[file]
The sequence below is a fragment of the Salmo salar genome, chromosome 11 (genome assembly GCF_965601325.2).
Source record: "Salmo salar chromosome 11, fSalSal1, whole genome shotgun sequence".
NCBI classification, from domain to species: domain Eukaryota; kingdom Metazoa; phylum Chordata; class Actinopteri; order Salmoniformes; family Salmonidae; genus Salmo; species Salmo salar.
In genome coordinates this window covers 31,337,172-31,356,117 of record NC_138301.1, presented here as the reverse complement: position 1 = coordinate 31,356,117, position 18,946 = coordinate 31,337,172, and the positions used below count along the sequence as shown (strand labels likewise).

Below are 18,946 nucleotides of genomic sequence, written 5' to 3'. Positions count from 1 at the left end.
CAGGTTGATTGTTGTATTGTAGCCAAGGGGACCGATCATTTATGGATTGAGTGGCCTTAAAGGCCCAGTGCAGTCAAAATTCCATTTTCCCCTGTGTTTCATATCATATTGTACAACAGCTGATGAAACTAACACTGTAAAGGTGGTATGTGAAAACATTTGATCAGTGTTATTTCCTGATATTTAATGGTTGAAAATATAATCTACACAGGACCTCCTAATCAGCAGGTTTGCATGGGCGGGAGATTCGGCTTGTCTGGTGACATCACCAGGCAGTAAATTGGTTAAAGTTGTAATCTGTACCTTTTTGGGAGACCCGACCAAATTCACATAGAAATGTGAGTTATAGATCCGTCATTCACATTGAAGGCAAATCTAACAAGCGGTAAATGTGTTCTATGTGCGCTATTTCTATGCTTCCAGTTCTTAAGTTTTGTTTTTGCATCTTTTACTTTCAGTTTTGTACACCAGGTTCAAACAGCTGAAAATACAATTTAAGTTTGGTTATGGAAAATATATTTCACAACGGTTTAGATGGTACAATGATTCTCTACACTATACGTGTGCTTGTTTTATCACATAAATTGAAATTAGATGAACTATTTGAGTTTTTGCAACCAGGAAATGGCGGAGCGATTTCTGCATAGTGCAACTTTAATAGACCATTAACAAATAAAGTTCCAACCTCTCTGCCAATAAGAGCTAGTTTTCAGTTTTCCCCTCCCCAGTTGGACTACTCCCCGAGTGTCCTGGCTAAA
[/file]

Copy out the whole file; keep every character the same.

The sequence below is a fragment of the Salmo salar genome, chromosome 11 (genome assembly GCF_965601325.2).
Source record: "Salmo salar chromosome 11, fSalSal1, whole genome shotgun sequence".
NCBI classification, from domain to species: domain Eukaryota; kingdom Metazoa; phylum Chordata; class Actinopteri; order Salmoniformes; family Salmonidae; genus Salmo; species Salmo salar.
In genome coordinates this window covers 31,337,172-31,356,117 of record NC_138301.1, presented here as the reverse complement: position 1 = coordinate 31,356,117, position 18,946 = coordinate 31,337,172, and the positions used below count along the sequence as shown (strand labels likewise).

Below are 18,946 nucleotides of genomic sequence, written 5' to 3'. Positions count from 1 at the left end.
CAGGTTGATTGTTGTATTGTAGCCAAGGGGACCGATCATTTATGGATTGAGTGGCCTTAAAGGCCCAGTGCAGTCAAAATTCCATTTTCCCCTGTGTTTCATATCATATTGTACAACAGCTGATGAAACTAACACTGTAAAGGTGGTATGTGAAAACATTTGATCAGTGTTATTTCCTGATATTTAATGGTTGAAAATATAATCTACACAGGACCTCCTAATCAGCAGGTTTGCATGGGCGGGAGATTCGGCTTGTCTGGTGACATCACCAGGCAGTAAATTGGTTAAAGTTGTAATCTGTACCTTTTTGGGAGACCCGACCAAATTCACATAGAAATGTGAGTTATAGATCCGTCATTCACATTGAAGGCAAATCTAACAAGCGGTAAATGTGTTCTATGTGCGCTATTTCTATGCTTCCAGTTCTTAAGTTTTGTTTTTGCATCTTTTACTTTCAGTTTTGTACACCAGGTTCAAACAGCTGAAAATACAATTTAAGTTTGGTTATGGAAAATATATTTCACAACGGTTTAGATGGTACAATGATTCTCTACACTATACGTGTGCTTGTTTTATCACATAAATTGAAATTAGATGAACTATTTGAGTTTTTGCAACCAGGAAATGGCGGAGCGATTTCTGCATAGTGCAACTTTAATAGACCATTAACAAATAAAGTTCCAACCTCTCTGCCAATAAGAGCTAGTTTTCAGTTTTCCCCTCCCCAGTTGGACTACTCCCCGAGTGTCCTGGCTAAA